When Pearson arrives on stage his skinny, tall hairy figure resembles that of a man who is the meeting point between a bastard cow-boy and the pastor who tries to redeem him in a chapel among Texas’ cactus.
Boots, dark jeans and an elegant jacket that he keeps for two seconds before throwing it backstage to stay with the (same old?) white T-shirt I always saw him.
He thanks the audience to have filled up the place, jokes about the place status and uses the first song to remember everyone this is not a mass. Sweetheart, I Ain’t Your Christ makes it clear who’s on the altar tonight.
His acoustic guitar in the church’s acoustic, gives him a more rounded, lower sound. His voice impresses for the capability to affect emotions that act as scratches on people’s ears. A lament from (what sounds like) a miserable soul who put into music the tough times to emancipate from the pain. Every facet, from victimization to sense of guilt, from brutal aggression to hints of misogyny are uttered in front of 800 people as he was howling from his front porch.
The intense moments that in The Last of The Country Gentlemen Josh T Pearson seems to control making the listening almost an harrowing experience, tonight lacks of continuity to his own fault.
When the strings trio joins him for Woman, When I have Raised Hell, one of the most spectacular songs of 2011, the sensation is that the piece remains trapped inside the instruments. The stateliness of the church becomes a prison.
The nervous strumming and stomping I remembered of Josh T live show, tonight is missing. He doesn’t seem audacious, those breaks in the rhythm which are the unexpected event arriving to shatter the monotony of his long songs don’t arrive. The songs at times seem endless and, naturally, tedious.
To make bad worse, instead of breaking the weak moments with injection of his audacious inserctions, Pearson opts to entertain the audience in the intervals between songs telling dull jokes and funny (?) stories.
His internal saboteur is working full speed tonight to try to disrupt his biggest show anytime the music works to build it.
Dustin O’Halloran joins him on stage for Country Dumb. The piano and the violins complete the absence of courage that lacks to his guitar. The song emerges, expand, takes form and will mark the peak of the night.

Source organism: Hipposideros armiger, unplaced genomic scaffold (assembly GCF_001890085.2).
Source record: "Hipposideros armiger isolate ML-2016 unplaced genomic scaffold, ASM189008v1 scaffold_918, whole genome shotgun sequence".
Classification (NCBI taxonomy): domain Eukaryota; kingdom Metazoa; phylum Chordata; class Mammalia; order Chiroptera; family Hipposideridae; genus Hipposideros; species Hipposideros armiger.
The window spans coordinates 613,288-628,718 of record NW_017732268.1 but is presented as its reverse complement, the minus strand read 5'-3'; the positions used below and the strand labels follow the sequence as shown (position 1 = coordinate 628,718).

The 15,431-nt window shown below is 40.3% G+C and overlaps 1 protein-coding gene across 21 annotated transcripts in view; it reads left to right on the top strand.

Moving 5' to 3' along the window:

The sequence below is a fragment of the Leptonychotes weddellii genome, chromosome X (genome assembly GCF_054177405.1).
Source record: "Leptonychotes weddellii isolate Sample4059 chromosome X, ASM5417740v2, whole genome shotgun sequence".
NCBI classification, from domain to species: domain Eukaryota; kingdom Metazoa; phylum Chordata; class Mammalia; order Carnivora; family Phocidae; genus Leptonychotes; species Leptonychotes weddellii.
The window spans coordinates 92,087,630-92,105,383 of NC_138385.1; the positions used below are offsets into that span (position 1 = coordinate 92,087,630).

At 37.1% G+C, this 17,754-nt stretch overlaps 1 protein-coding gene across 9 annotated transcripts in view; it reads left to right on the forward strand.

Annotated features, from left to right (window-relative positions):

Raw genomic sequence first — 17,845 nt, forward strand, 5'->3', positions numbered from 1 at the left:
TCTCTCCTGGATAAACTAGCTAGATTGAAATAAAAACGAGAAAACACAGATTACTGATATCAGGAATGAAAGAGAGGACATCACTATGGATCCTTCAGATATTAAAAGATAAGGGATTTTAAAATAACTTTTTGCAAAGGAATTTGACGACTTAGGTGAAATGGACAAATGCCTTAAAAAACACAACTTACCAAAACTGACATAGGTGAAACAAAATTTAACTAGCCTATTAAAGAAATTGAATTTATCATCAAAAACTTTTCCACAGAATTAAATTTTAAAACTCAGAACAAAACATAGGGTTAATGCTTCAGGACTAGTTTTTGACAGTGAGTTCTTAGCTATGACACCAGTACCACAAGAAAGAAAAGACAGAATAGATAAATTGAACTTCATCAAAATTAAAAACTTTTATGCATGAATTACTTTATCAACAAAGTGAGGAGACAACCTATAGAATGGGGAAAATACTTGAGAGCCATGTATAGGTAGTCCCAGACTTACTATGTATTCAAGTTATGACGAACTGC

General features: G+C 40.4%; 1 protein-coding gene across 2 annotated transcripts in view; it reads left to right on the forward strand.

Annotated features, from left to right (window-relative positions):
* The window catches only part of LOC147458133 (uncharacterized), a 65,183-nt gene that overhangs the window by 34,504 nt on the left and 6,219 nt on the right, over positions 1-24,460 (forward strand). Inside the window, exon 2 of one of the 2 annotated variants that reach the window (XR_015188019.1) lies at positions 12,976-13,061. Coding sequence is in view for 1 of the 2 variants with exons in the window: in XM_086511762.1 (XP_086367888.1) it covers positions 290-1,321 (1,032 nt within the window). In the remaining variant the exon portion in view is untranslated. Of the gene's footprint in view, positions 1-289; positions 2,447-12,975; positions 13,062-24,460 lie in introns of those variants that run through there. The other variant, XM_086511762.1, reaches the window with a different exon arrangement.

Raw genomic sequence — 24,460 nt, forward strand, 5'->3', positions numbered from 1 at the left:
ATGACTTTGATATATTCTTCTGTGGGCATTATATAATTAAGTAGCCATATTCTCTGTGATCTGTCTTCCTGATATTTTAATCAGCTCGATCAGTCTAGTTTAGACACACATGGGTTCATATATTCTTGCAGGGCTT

As soon as the band leaves Josh T embarks in another sequence of bad jokes that generates nothing more than some giggles. Nobody but him, clearly, is enjoying this bit.
He explains that the reason of the jokes is to allow (him? The audience?) to tolerate listening to tormenting songs. The result is quite the opposite.
This continuous breaking the flow of desperation that many came to experience questions the honesty present on the record.
It discloses insecurity. The fear to be too heavy confuses and I am perplexed by this light-hearted mood that doesn’t make ends meet.
I am glad Josh T Pearson is finally happy and smiley but I leave the Union Chapel with the annoying sensation of having missed an occasion.
Shooting an unknown musician opening for a main act is a question any concert photographer meets when approved for a concert.
I often go as early as I can to a show, but I see many photographers arriving just the 2 minutes before the main act starts (and going home after the third song). Choices.
Shooting supports on film was a bigger issue. Because of the costs, because of the films you needed, because of the time to change the rolls and the time to process them once at home.
Doing that on digital isn’t a big hassle, few megabytes of space are cheap, download files on your machine is quick, and bad images can be deleted.
There is no cons to photograph supports.
There are pros too, they are a great opportunity to learn, to study the stage best angles before the main act, to experiment new ideas, or try some tricks you don’t want to waste on the band you are longing for.
Often the support isn’t limiting you to 3 songs, sometimes they don’t mind if you use flash.
It also happen quite often that who is pretty unknown today can be very famous in the future and you may have in your archive some precious ‘early shots’ of someone.
Many famous photographers became famous this way. Herb Ritts and his Richard Gere‘s portraits. Anton Corbijn meeting Joy Division. Robert Mapplethorpe sharing a flat with Patti Smith.
I don’t think I will become famous for these Josh T Pearson photographs, but I am happy they have finally found a reason to exist.
It was nice to go back searching among the negative files, removing the strips from the acetates and also finding they have been sitting with an interesting guest for some time.
An involuntary ‘digital Rayography’.